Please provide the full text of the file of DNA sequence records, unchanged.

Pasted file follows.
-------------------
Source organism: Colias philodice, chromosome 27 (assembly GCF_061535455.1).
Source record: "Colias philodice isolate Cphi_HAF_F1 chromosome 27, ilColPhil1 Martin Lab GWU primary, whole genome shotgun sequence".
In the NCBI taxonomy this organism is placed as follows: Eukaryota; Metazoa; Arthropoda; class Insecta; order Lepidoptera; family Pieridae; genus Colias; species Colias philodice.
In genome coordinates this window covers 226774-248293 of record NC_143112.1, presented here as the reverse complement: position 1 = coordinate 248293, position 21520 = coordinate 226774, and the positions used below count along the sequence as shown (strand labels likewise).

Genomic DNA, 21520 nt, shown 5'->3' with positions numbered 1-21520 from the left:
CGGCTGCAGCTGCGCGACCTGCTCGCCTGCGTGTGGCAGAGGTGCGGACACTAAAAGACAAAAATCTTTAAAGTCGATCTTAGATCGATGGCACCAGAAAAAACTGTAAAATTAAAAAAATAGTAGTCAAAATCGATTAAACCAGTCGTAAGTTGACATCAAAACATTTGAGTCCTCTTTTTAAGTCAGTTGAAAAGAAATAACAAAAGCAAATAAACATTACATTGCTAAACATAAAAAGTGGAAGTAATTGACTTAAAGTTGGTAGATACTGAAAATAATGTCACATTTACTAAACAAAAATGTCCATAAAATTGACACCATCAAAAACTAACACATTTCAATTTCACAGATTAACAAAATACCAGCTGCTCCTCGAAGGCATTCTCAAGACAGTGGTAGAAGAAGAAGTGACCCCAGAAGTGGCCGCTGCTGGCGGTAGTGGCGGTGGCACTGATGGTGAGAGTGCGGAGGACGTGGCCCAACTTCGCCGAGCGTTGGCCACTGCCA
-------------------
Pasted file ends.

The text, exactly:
Source organism: Colias philodice, chromosome 27 (assembly GCF_061535455.1).
Source record: "Colias philodice isolate Cphi_HAF_F1 chromosome 27, ilColPhil1 Martin Lab GWU primary, whole genome shotgun sequence".
In the NCBI taxonomy this organism is placed as follows: Eukaryota; Metazoa; Arthropoda; class Insecta; order Lepidoptera; family Pieridae; genus Colias; species Colias philodice.
In genome coordinates this window covers 226774-248293 of record NC_143112.1, presented here as the reverse complement: position 1 = coordinate 248293, position 21520 = coordinate 226774, and the positions used below count along the sequence as shown (strand labels likewise).

Genomic DNA, 21520 nt, shown 5'->3' with positions numbered 1-21520 from the left:
CGGCTGCAGCTGCGCGACCTGCTCGCCTGCGTGTGGCAGAGGTGCGGACACTAAAAGACAAAAATCTTTAAAGTCGATCTTAGATCGATGGCACCAGAAAAAACTGTAAAATTAAAAAAATAGTAGTCAAAATCGATTAAACCAGTCGTAAGTTGACATCAAAACATTTGAGTCCTCTTTTTAAGTCAGTTGAAAAGAAATAACAAAAGCAAATAAACATTACATTGCTAAACATAAAAAGTGGAAGTAATTGACTTAAAGTTGGTAGATACTGAAAATAATGTCACATTTACTAAACAAAAATGTCCATAAAATTGACACCATCAAAAACTAACACATTTCAATTTCACAGATTAACAAAATACCAGCTGCTCCTCGAAGGCATTCTCAAGACAGTGGTAGAAGAAGAAGTGACCCCAGAAGTGGCCGCTGCTGGCGGTAGTGGCGGTGGCACTGATGGTGAGAGTGCGGAGGACGTGGCCCAACTTCGCCGAGCGTTGGCCACTGCCA